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Heredity (Edinb). 2003 Jun;90(6):468-75.

Chemical defence in a sawfly: genetic components of variation in relevant life-history traits.

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  • 1Institute of Biology, Leiden University, PO Box 9516, NL-2300 RA Leiden, The Netherlands. roca2911@hotmail.com

Abstract

Larvae of several tenthredinid sawfly species readily release droplets of haemolymph through their integument when attacked by predators. This defence mechanism via 'bleeding' is characterised by a low integument resistance and a high haemolymph deterrence. Both traits are variable, and negatively correlated among species. We sought to determine if such differences in the propensity to bleed also occur intraspecifically by studying the heritability of traits potentially associated with the bleeding phenomenon in the turnip sawfly Athalia rosae ruficornis Jakovlev (Hymenoptera: Tenthredinidae, Allantinae). For three European populations, heritabilities were estimated in the laboratory in a parent-offspring and a full-sib design for haemolymph deterrence (measured as concentration of sequestered glucosinolate), integument resistance, body mass of eonymph and adult, and developmental time. Within A. rosae, no significant negative phenotypic correlation was found between the two traits directly related to the defence mechanism: integument resistance and haemolymph deterrence. However, the significant heritabilities found for these traits in the full-sib analysis (0.39 and 0.35, respectively, for males in the Swiss population) show that the variation has a genetic component. While full-sib analysis revealed highly significant heritabilities for most traits in all the three populations, parent-offspring regression revealed little or no evidence of heritable variation. Effects of common environment for siblings and variation in the host-plant quality between insect generations are likely to be the main factors explaining these differences. A consequence of such host-plant variation in the wild might be that genetic variation of such chemical defensive traits is largely invisible to natural selection.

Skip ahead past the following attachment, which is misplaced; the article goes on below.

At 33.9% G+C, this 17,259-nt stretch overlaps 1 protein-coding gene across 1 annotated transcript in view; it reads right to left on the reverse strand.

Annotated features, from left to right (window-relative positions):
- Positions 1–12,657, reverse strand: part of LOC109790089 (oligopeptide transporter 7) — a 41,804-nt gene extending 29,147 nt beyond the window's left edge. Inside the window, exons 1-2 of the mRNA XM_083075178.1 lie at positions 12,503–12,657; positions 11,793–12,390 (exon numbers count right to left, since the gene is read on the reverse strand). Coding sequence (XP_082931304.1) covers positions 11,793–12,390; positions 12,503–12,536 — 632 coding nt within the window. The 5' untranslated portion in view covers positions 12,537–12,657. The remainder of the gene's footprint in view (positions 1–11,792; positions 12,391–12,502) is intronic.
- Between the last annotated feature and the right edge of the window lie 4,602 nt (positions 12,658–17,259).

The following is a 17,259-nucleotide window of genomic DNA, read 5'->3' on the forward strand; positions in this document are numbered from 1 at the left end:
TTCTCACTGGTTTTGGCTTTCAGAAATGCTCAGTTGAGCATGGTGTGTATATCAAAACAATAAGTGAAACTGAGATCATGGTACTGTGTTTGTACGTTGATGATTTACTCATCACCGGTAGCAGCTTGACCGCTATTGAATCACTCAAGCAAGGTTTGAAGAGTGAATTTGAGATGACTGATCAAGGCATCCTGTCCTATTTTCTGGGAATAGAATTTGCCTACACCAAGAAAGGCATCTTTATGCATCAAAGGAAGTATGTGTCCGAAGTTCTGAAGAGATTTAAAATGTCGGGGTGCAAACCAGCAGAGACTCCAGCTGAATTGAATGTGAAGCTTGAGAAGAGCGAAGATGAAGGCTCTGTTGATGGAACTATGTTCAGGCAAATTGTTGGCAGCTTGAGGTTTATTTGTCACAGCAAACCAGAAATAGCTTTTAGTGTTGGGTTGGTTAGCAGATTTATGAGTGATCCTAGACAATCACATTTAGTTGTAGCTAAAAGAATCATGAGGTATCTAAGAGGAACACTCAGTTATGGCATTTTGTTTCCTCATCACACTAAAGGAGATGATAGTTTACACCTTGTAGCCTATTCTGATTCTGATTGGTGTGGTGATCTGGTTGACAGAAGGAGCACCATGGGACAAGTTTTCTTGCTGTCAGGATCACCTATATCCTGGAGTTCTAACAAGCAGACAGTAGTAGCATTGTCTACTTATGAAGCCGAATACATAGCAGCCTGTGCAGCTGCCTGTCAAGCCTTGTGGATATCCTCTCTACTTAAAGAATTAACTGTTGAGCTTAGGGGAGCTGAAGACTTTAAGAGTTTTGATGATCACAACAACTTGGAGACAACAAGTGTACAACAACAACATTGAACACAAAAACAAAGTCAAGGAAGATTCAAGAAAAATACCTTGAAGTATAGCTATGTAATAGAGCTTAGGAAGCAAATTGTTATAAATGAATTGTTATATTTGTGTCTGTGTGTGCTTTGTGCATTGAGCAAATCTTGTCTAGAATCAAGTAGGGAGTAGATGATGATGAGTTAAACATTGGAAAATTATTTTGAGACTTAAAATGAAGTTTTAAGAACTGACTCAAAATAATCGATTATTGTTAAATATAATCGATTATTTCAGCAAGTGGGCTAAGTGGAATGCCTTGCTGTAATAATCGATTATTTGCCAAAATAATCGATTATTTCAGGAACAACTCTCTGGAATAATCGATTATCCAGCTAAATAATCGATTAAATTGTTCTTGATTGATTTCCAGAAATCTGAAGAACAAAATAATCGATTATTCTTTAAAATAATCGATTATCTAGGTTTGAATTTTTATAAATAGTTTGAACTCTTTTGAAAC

PMID:
12764422
[PubMed - indexed for MEDLINE]
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